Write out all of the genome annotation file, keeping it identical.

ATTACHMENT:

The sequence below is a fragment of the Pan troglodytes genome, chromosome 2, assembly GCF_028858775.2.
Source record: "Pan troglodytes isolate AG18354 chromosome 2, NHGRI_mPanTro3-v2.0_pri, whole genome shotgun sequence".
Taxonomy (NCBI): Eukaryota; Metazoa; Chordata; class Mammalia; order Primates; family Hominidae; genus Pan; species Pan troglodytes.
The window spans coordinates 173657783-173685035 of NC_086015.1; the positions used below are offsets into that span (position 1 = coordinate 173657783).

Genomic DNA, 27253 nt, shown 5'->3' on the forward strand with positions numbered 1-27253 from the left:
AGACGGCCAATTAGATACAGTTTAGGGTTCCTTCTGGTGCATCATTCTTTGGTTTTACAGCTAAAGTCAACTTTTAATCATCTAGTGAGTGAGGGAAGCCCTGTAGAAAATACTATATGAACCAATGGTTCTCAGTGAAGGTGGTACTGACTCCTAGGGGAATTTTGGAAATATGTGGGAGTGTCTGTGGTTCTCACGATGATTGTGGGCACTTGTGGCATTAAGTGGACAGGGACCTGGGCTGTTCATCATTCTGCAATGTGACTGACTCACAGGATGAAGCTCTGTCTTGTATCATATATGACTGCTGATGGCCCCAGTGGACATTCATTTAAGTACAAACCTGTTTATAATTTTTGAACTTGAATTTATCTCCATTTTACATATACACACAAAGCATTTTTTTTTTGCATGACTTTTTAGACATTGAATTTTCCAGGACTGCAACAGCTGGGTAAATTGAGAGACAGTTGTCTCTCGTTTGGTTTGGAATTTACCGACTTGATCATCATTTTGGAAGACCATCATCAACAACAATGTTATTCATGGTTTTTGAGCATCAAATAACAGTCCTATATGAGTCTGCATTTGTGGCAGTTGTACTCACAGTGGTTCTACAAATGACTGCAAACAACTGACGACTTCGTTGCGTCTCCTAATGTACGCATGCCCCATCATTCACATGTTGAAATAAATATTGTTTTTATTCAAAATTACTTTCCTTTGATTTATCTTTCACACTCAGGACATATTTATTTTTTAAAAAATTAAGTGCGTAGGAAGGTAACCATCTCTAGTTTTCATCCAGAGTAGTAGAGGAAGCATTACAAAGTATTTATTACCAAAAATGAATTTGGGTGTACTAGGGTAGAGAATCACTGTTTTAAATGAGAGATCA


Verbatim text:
The sequence below is a fragment of the Pan troglodytes genome, chromosome 2, assembly GCF_028858775.2.
Source record: "Pan troglodytes isolate AG18354 chromosome 2, NHGRI_mPanTro3-v2.0_pri, whole genome shotgun sequence".
Taxonomy (NCBI): Eukaryota; Metazoa; Chordata; class Mammalia; order Primates; family Hominidae; genus Pan; species Pan troglodytes.
The window spans coordinates 173657783-173685035 of NC_086015.1; the positions used below are offsets into that span (position 1 = coordinate 173657783).

Genomic DNA, 27253 nt, shown 5'->3' on the forward strand with positions numbered 1-27253 from the left:
AGACGGCCAATTAGATACAGTTTAGGGTTCCTTCTGGTGCATCATTCTTTGGTTTTACAGCTAAAGTCAACTTTTAATCATCTAGTGAGTGAGGGAAGCCCTGTAGAAAATACTATATGAACCAATGGTTCTCAGTGAAGGTGGTACTGACTCCTAGGGGAATTTTGGAAATATGTGGGAGTGTCTGTGGTTCTCACGATGATTGTGGGCACTTGTGGCATTAAGTGGACAGGGACCTGGGCTGTTCATCATTCTGCAATGTGACTGACTCACAGGATGAAGCTCTGTCTTGTATCATATATGACTGCTGATGGCCCCAGTGGACATTCATTTAAGTACAAACCTGTTTATAATTTTTGAACTTGAATTTATCTCCATTTTACATATACACACAAAGCATTTTTTTTTTGCATGACTTTTTAGACATTGAATTTTCCAGGACTGCAACAGCTGGGTAAATTGAGAGACAGTTGTCTCTCGTTTGGTTTGGAATTTACCGACTTGATCATCATTTTGGAAGACCATCATCAACAACAATGTTATTCATGGTTTTTGAGCATCAAATAACAGTCCTATATGAGTCTGCATTTGTGGCAGTTGTACTCACAGTGGTTCTACAAATGACTGCAAACAACTGACGACTTCGTTGCGTCTCCTAATGTACGCATGCCCCATCATTCACATGTTGAAATAAATATTGTTTTTATTCAAAATTACTTTCCTTTGATTTATCTTTCACACTCAGGACATATTTATTTTTTAAAAAATTAAGTGCGTAGGAAGGTAACCATCTCTAGTTTTCATCCAGAGTAGTAGAGGAAGCATTACAAAGTATTTATTACCAAAAATGAATTTGGGTGTACTAGGGTAGAGAATCACTGTTTTAAATGAGAGATCA